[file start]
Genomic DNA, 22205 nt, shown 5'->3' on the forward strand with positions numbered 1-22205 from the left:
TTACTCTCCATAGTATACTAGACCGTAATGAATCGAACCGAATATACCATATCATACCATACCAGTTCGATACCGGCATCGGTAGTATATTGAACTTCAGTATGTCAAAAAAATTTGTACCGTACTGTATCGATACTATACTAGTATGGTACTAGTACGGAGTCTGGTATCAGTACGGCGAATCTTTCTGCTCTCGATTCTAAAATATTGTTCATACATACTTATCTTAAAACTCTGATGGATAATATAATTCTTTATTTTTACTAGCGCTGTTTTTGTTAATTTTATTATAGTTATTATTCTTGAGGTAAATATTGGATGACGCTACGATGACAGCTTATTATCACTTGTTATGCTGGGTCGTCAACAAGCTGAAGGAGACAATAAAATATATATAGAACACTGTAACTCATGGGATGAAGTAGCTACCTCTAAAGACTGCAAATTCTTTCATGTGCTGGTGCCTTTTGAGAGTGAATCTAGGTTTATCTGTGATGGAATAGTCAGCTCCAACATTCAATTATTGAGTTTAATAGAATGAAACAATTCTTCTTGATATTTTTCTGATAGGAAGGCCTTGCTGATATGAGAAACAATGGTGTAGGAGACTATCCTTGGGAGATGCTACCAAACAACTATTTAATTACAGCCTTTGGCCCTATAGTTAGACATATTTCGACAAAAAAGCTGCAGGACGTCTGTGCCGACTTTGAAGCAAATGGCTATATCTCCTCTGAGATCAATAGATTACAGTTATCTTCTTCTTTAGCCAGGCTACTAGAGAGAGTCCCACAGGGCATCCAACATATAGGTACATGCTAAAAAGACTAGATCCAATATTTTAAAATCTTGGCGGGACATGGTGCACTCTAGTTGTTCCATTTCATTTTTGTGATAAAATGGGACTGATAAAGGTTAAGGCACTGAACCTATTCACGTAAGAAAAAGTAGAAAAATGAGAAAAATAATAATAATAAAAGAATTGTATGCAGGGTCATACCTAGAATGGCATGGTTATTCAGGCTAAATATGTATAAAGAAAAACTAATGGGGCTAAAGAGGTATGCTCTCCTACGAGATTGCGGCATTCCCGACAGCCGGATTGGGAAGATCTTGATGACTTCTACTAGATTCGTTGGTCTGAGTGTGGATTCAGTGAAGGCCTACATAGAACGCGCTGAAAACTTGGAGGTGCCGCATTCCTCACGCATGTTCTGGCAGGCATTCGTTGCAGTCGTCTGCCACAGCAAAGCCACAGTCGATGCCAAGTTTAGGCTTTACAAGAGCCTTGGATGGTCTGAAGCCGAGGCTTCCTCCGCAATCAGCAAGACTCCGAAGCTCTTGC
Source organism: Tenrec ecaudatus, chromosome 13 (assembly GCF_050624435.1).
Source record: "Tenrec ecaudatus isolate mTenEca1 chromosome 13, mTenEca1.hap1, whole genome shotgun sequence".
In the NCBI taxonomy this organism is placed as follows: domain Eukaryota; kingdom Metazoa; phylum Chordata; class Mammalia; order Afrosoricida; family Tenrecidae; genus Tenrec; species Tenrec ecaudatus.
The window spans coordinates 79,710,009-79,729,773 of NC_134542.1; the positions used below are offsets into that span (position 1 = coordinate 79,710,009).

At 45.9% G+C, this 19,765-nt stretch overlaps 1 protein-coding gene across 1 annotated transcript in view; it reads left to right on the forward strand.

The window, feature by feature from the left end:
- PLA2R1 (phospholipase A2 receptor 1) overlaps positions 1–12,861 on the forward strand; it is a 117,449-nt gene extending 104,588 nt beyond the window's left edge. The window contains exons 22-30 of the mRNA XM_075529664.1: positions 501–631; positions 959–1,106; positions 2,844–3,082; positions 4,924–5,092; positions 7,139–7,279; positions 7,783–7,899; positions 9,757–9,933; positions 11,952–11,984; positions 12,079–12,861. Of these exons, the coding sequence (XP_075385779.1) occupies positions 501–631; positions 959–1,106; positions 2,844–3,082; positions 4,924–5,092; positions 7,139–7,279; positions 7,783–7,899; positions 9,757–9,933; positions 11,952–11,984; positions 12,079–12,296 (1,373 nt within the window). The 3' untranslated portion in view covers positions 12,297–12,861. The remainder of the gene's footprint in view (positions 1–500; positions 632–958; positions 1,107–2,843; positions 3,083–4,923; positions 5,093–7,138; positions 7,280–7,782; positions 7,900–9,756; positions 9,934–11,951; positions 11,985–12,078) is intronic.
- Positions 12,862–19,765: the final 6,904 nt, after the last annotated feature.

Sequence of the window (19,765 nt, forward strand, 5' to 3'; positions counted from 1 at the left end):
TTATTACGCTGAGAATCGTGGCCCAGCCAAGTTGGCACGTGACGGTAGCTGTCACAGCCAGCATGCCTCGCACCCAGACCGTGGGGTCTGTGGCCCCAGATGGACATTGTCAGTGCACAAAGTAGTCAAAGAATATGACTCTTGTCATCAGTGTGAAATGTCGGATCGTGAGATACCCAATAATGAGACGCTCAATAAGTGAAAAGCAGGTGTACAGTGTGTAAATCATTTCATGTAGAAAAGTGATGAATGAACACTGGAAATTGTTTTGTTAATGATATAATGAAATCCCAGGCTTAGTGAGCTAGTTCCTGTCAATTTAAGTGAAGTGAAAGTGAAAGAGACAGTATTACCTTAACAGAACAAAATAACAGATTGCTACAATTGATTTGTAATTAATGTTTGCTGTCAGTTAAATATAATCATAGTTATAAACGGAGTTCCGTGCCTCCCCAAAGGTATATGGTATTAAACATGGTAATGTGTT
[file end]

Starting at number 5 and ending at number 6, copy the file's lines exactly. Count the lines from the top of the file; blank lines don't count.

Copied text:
In the NCBI taxonomy this organism is placed as follows: domain Eukaryota; kingdom Metazoa; phylum Chordata; class Mammalia; order Afrosoricida; family Tenrecidae; genus Tenrec; species Tenrec ecaudatus.
The window spans coordinates 79,710,009-79,729,773 of NC_134542.1; the positions used below are offsets into that span (position 1 = coordinate 79,710,009).